Colorado Rockies


Ballparks of the Rockies
Mile High Stadium (1993-94); Coors Field (1995-present).


Brown type indicates league leader. Italic type indicates team record. * - World Series champion. # - National League champion. w - Western Division champion. ! - Wild Card entrant.

Year
W
L
PCT
GB
Pos.
BA
R
HR
SB
ERA
Best Hitter
Best Pitcher
Attendance
1993 67 95 .414 37 6 .273 758 142 146 5.41 Andres Galarraga Armando Reynoso 4,483,350
1994 53 64 .453 6.5 3 .274 573 125 91 5.15 Andres Galarraga Marvin Freeman 3,281,511
1995 77 67 .535 1 ! 2 .282 785 200 125 4.97 Dante Bichette Darren Holmes 3,390,037
1996 83 79 .512 8 3 .287 961 221 201 5.60 Ellis Burks Kevin Ritz 3,891,014
1997 83 79 .512 7 3 .288 923 239 137 5.25 Larry Walker John Thomson 3,888,453
1998 77 85 .475 21 4 .291 826 183 67 5.00 Larry Walker Darryl Kile 3,792,683
1999 72 90 .444 28 5 .288 906 223 70 6.02 Larry Walker Pedro Astacio 3,481,065
2000 82 80 .506 15 4 .294 968 161 131 5.26 Todd Helton Gabe White 3,295,129

Who's on the Mount Rushmore of the Colorado Rockies?
Todd Helton > Rightfully crowned Mr. Rockie for his 16 years of service, .316 career batting average and 369 home runs
Jerry McMorris > Original owner who made Rockies an entertaining and competitive organization through 2005
Troy Tulowitzki > Gifted, powerful shortstop has been a major marquee attraction at Coors Field since his 2007 rookie debut
Larry Walker > Almost too good for Coors Field (where he hit a career .381), nabbing three batting titles and 1997 MVP


2001 73 89 .451 19 5 .292 923 213 132 5.29 Todd Helton Jose Jimenez 3,166,821
2002 73 89 .451 25 4 .274 778 152 103 5.20 Todd Helton Jason Jennings 2,737,838
2003 74 88 .457 26.5 4 .267 853 198 66 5.20 Todd Helton Darren Oliver 2,334,085
2004 68 94 .420 25 4 .275 833 202 44 5.54 Todd Helton Joe Kennedy 2,338,069
2005 67 95 .414 15 5 .267 740 150 65 5.13 Todd Helton Brian Fuentes 1,914,389
2006 76 86 .469 12 T-4 .270 813 157 85 4.66 Matt Holliday Jeff Francis 2,104,362
2007 90 73 .552 0.5 ! # 2 .280 860 171 100 4.32 Matt Holliday Jeff Francis 2,376,250
2008 74 88 .457 10 3 .263 747 160 141 4.77 Matt Holliday Aaron Cook 2,650,218
2009 92 70 .568 3 ! 2 .261 804 190 106 4.22 Troy Tulowitzki Huston Street 2,665,080
2010 83 79 .512 9 3 .263 770 173 99 4.14 Carlos Gonzalez Ubaldo Jimenez 2,875,245
2011 73 89 .451 21 4 .258 735 163 118 4.43 Carlos Gonzalez Jhoulys Chacin 2,909,777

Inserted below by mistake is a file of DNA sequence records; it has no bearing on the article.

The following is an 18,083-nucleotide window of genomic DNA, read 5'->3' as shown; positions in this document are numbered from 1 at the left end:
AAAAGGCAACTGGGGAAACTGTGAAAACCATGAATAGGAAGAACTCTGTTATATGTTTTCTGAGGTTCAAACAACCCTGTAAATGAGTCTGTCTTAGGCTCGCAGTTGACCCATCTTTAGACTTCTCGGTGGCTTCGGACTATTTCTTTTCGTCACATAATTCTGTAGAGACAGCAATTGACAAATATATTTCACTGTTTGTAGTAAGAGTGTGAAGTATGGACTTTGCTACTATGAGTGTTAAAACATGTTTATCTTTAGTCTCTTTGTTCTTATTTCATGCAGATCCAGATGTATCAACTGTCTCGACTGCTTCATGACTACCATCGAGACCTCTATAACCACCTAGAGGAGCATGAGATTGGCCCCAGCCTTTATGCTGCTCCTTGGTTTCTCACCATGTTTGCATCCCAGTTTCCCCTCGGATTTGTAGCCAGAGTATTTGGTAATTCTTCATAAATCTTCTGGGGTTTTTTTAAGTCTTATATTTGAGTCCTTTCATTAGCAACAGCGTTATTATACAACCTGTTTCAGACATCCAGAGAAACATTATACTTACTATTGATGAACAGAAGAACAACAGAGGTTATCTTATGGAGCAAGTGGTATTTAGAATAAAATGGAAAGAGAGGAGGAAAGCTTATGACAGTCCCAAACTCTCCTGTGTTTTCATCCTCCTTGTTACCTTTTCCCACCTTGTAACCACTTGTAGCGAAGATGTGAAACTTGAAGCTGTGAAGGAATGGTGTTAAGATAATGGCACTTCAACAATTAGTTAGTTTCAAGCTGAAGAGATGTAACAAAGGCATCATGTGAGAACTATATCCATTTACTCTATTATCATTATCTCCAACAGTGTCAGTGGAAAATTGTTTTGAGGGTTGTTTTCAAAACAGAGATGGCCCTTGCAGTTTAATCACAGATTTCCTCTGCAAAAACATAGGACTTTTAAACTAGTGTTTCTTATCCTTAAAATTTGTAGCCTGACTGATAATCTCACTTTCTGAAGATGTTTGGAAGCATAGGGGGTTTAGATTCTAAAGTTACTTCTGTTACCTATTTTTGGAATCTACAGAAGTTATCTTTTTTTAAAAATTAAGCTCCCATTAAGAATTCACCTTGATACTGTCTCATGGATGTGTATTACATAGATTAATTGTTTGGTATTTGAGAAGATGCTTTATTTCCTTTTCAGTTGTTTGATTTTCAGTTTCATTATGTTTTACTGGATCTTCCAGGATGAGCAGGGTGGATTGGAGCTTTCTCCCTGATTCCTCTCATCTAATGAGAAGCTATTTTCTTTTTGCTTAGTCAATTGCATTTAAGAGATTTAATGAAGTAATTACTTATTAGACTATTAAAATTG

2012 64 98 .395 30 5 .274 758 166 100 5.22 Carlos Gonzalez Rafael Betencourt 2,630,458
2013 74 88 .457 18 5 .270 706 159 112 4.44 Troy Tulowitzki Jhoulys Chacin 2,793,828
2014 66 96 .407 28 4 .276 755 186 85 4.84 Corey Dickerson Jorge De La Rosa 2,680,329
2015 68 94 .420 24 5 .265 737 186 97 5.04 Nolan Arenado Jorge De La Rosa 2,506,789
2016 75 87 .463 16 3 .275 845 204 66 4.91 Nolan Arenado Tyler Chatwood 2,602,524

How does This Great Game determine the best hitters and pitchers? Find out here.


Highlights of the Rockies' History on This Great Game:

2007 baseball history2007: Bow if You Will, Spit if You Wish Barry Bonds breaks the all-time home run record under suspicious circumstances, but the other big news in the NL West is the Rockies' remarkable run to the postseason—and their first National League pennant.


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Bushers Book

The Rockies by the Decade


1990s A prime candidate for baseball over the decades, Denver was finally awarded a franchise for 1993—and a highly active fan base justified those who asked why it took MLB so long by clicking the turnstiles a record-shattering 4.48 million times in the Rockies’ inaugural season. The team built a terrific collection of offensive talent led by Larry Walker and Andres Galarraga, whose outrageous numbers were pumped up by Colorado’s mile-high conditions that allowed the baseball to travel farther. But it worked both ways; Rockie pitching suffered as a result of the thin air, tempering total success as the team made one postseason appearance (in 1995 as a wild card) but otherwise remained a .500 squad at best.


2000s Todd Helton, Matt Holliday and Carlos Gonzalez continued the offensive-minded tradition in Colorado, but pitching at 5,280 feet remained a major challenge; the fans, exhausted from the high-scoring defeats, began to stay home. The introduction of a humidor to deaden the baseball appeared to help, but so did better arms; it all came together in 2007 when the Rockies rode a white-hot wave of momentum into the playoffs, winning 21 of 22 games and sweeping through the first two postseason rounds before bowing to Boston in the World Series. Another impressive late run two years later ended in a disappointing first-round ousting.


2010s Bad times set back in as chronic injuries to Gonzalez, fellow All-Star Troy Tulowitzki and a fractured pitching staff hounded the Rockies, bottoming out in 2012 with a record-worst 98 losses as manager Jim Tracy panicked with a doomed four-man rotation and 75-pitch limit. Tracy successor Walt Weiss was next in line to tame the mile-high madness, with little success to date; poor owner-fan relations and an unpopular 2015 trade of Tulowitzki didn’t helped.